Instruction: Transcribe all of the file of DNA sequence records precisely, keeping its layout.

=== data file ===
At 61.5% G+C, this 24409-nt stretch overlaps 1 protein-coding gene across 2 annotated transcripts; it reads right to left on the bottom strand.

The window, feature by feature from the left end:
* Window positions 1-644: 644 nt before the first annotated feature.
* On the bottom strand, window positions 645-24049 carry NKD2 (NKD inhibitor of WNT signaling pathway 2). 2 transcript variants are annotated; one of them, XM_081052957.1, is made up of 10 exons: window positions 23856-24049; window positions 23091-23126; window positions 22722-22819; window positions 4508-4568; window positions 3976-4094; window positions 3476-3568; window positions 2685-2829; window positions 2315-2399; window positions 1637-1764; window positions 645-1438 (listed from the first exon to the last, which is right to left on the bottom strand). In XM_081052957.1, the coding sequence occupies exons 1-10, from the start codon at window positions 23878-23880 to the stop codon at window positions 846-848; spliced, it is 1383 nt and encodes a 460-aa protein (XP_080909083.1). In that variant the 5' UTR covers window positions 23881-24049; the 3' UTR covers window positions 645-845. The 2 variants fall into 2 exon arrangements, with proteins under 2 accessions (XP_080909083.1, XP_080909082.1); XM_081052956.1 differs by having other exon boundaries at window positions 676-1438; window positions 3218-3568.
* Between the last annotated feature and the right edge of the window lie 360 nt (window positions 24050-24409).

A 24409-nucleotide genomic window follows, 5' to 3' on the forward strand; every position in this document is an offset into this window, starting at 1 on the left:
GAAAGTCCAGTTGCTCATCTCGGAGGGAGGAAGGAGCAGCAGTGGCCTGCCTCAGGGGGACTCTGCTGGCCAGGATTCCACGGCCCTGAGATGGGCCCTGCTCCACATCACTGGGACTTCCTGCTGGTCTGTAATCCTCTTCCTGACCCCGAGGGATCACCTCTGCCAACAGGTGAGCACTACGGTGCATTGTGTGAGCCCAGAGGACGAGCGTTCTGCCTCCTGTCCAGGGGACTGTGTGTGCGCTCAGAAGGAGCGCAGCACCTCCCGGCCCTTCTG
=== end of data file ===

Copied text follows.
At 61.5% G+C, this 24409-nt stretch overlaps 1 protein-coding gene across 2 annotated transcripts; it reads right to left on the bottom strand.

The window, feature by feature from the left end:
* Window positions 1-644: 644 nt before the first annotated feature.
* On the bottom strand, window positions 645-24049 carry NKD2 (NKD inhibitor of WNT signaling pathway 2). 2 transcript variants are annotated; one of them, XM_081052957.1, is made up of 10 exons: window positions 23856-24049; window positions 23091-23126; window positions 22722-22819; window positions 4508-4568; window positions 3976-4094; window positions 3476-3568; window positions 2685-2829; window positions 2315-2399; window positions 1637-1764; window positions 645-1438 (listed from the first exon to the last, which is right to left on the bottom strand). In XM_081052957.1, the coding sequence occupies exons 1-10, from the start codon at window positions 23878-23880 to the stop codon at window positions 846-848; spliced, it is 1383 nt and encodes a 460-aa protein (XP_080909083.1). In that variant the 5' UTR covers window positions 23881-24049; the 3' UTR covers window positions 645-845. The 2 variants fall into 2 exon arrangements, with proteins under 2 accessions (XP_080909083.1, XP_080909082.1); XM_081052956.1 differs by having other exon boundaries at window positions 676-1438; window positions 3218-3568.
* Between the last annotated feature and the right edge of the window lie 360 nt (window positions 24050-24409).

A 24409-nucleotide genomic window follows, 5' to 3' on the forward strand; every position in this document is an offset into this window, starting at 1 on the left:
GAAAGTCCAGTTGCTCATCTCGGAGGGAGGAAGGAGCAGCAGTGGCCTGCCTCAGGGGGACTCTGCTGGCCAGGATTCCACGGCCCTGAGATGGGCCCTGCTCCACATCACTGGGACTTCCTGCTGGTCTGTAATCCTCTTCCTGACCCCGAGGGATCACCTCTGCCAACAGGTGAGCACTACGGTGCATTGTGTGAGCCCAGAGGACGAGCGTTCTGCCTCCTGTCCAGGGGACTGTGTGTGCGCTCAGAAGGAGCGCAGCACCTCCCGGCCCTTCTG